From: Ben Goertzel (email@example.com)
Date: Tue Aug 22 2006 - 19:16:35 MDT
On 8/22/06, Michael Vassar <firstname.lastname@example.org> wrote:
> Unfortunately, as far as I know, zero people who have attained high scores
> on open-ended IQ tests have also achieved dramatic real world achievements.
> By contrast, a significant number of people who score very well at a young
> age on traditional IQ tests have done so.
Sure... but there are many more examples of the latter to draw from...
Anyway, I don't really find the analysis of human psychometrics all
that fascinating. Intelligence is both multidimensional and difficult
IMO, rather than focusing on **measuring** intelligence, the
educational and employment and research systems in our society should
focus creating environments in which people can flexibly and
creatively explore the potential of the various dimensions of their
As a mildly amusing aside, last spring my 9 year old daughter (in
spite of being surprisingly non-nerdy for my family) did very well on
a test and placed into the local "Magnet Elementary School Program for
the Highly Gifted" starting next month. What amuses me is the
nomenclature. These days, what used to be called the "honors track"
at the local schools is now called the "Gifted and Talented" track,
whereas what used to be called the "Gifted Program" is now a program
for the "Highly Gifted." It's not too long before "Gifted" becomes
repurposed to mean "Normal" and another new word needs to be invented
for what used to be called "smart" ;-p
Now, this Program for Highly Gifted is focused on teaching kids in a
way that encourages them to think and create rather than on learning
by rote. But does it really benefit us to offer this kind of
opportunity only to the kids who score almost-perfectly on some test?
Rather than focusing on refining these tests (and this is certainly
not sour grapes: my family always does extremely well on such tests),
I'd rather see energy put into figuring out how to make the school
system as a whole focus more on thinking and creating and less on
Yeah, better education costs money. But obviously, properly-educated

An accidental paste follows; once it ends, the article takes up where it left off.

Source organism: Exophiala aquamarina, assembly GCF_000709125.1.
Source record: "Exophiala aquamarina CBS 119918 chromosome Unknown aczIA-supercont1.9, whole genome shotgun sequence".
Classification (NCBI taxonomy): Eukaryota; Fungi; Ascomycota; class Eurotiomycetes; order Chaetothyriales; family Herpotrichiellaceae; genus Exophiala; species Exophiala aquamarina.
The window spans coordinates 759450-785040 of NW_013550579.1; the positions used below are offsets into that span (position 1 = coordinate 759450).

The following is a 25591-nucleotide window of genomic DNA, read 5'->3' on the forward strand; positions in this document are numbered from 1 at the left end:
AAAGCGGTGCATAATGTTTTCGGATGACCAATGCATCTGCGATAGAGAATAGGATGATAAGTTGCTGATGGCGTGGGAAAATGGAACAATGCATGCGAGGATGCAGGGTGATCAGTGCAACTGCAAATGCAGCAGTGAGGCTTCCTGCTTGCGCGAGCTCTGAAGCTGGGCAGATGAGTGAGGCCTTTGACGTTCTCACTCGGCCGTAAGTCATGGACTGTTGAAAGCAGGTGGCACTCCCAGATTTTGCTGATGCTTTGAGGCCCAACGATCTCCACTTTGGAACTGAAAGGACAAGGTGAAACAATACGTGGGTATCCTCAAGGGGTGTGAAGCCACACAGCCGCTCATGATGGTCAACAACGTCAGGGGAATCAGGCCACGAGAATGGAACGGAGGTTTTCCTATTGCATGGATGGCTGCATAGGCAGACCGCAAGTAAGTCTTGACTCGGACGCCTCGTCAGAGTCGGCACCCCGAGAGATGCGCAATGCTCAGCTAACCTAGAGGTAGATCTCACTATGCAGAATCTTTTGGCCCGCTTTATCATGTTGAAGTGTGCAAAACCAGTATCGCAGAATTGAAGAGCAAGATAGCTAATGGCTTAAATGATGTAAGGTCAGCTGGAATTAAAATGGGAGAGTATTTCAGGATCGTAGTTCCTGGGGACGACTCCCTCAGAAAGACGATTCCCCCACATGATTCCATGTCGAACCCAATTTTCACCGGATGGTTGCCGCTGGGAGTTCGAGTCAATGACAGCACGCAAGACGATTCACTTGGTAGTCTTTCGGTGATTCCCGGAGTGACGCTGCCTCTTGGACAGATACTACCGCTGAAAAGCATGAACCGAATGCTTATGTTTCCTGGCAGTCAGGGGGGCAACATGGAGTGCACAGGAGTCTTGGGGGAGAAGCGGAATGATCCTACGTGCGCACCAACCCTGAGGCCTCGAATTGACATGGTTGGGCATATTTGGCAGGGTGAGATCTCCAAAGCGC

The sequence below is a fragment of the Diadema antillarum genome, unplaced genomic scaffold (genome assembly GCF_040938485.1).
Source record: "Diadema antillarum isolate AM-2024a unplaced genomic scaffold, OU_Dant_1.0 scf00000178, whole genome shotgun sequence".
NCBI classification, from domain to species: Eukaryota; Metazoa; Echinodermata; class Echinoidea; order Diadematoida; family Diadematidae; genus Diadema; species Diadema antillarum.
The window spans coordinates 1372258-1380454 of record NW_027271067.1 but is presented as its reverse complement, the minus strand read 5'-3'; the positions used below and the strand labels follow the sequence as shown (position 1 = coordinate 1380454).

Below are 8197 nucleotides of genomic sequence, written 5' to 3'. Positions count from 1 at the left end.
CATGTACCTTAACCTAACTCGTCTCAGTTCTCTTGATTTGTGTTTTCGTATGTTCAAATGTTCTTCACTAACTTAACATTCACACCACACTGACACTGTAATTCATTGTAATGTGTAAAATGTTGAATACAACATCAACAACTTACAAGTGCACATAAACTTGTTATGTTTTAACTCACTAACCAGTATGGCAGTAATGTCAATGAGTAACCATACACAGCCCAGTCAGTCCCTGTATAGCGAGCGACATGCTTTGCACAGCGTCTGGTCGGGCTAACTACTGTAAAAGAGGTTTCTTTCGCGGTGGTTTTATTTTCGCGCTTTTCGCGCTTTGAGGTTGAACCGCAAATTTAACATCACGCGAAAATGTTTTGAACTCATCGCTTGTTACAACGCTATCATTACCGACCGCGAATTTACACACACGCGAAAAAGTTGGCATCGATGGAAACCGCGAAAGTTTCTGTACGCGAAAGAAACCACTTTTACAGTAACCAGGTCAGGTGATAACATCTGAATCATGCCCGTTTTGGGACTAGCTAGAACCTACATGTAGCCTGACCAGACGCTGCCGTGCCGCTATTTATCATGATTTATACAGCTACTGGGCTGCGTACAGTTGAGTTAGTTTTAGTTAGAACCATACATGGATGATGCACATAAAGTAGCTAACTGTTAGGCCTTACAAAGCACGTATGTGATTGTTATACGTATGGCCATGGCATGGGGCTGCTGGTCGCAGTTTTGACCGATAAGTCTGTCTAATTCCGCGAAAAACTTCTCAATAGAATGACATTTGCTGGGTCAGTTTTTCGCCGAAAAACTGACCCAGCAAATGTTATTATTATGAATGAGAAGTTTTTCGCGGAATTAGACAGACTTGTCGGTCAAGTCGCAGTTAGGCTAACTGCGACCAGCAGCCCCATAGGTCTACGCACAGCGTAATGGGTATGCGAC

people do a better job of pushing toward a positive Singularity...
I won't turn this into a really long off-topic rant on the educational
system (or, oops, maybe I already did). But I just wanted to make the
point that intelligence assessment is really not the most useful thing
to be thinking about, if we want to talk about human intelligence and
the Singularity. We're just not going to be able to make a test that
will pick the N "smartest" people so we can fund them to create the
Singularity for us. Intelligence and humanity are too
multidimensional for that. If we want to maximize the odds of
positive Singularity we should create an environment in which the
diversity of natural intelligence is generally fostered.
(Of course, none of that really matters if I'm right about Novamente,
and the project is properly funded and flourishes and we create a
superhuman AGI on a time-scale much faster than any education reform
can plausibly happen. But if I should get tired of the currently
frustrating pace of fundraising for Novamente, and take up something
more entertaining like music or mathematics or proving theorems about
Friendly Ai instead, then perhaps these comments about education will
become relevant ;-)
-- Ben G
(though none of the extreme
> outliers have, unless you count the SATI pre-recentering and Eliezer) This
> despite the fact that open-ended IQ test score results seem to agree fairly
> well with the age adjusted very high IQs achieved by young high scorers.
> >From: "Ben Goertzel" <email@example.com>
> >Reply-To: firstname.lastname@example.org
> >To: email@example.com
> >Subject: Re: A study comparing 150 IQ+ persons to 180 IQ+ persons
> >Date: Tue, 22 Aug 2006 12:24:09 -0400
> >And, my conjecture would be that performance on an open-ended IQ test
> >would correlate slightly better with *dramatic* real-world
> >intellectual achievement than performance on a timed IQ test.
> >(There are of course many jobs where highly rapid intellectual
> >performance is important, and performance on the timed IQ test would
> >presumably predict performance at those better.)
> >On 8/22/06, Ben Goertzel <firstname.lastname@example.org> wrote:
> >> > Ben: You keep mentioning rapidity. There are a good number of high IQ
> >> > tests that permit very long time intervals to testers, and even some
> >> > open-ended ones, y'know.
> >>OK, but these open-ended IQ tests are not the ones for which scores
> >>are typically reported. I suppose we do not have relevant statistics
> >>on these.
> >>-- Ben
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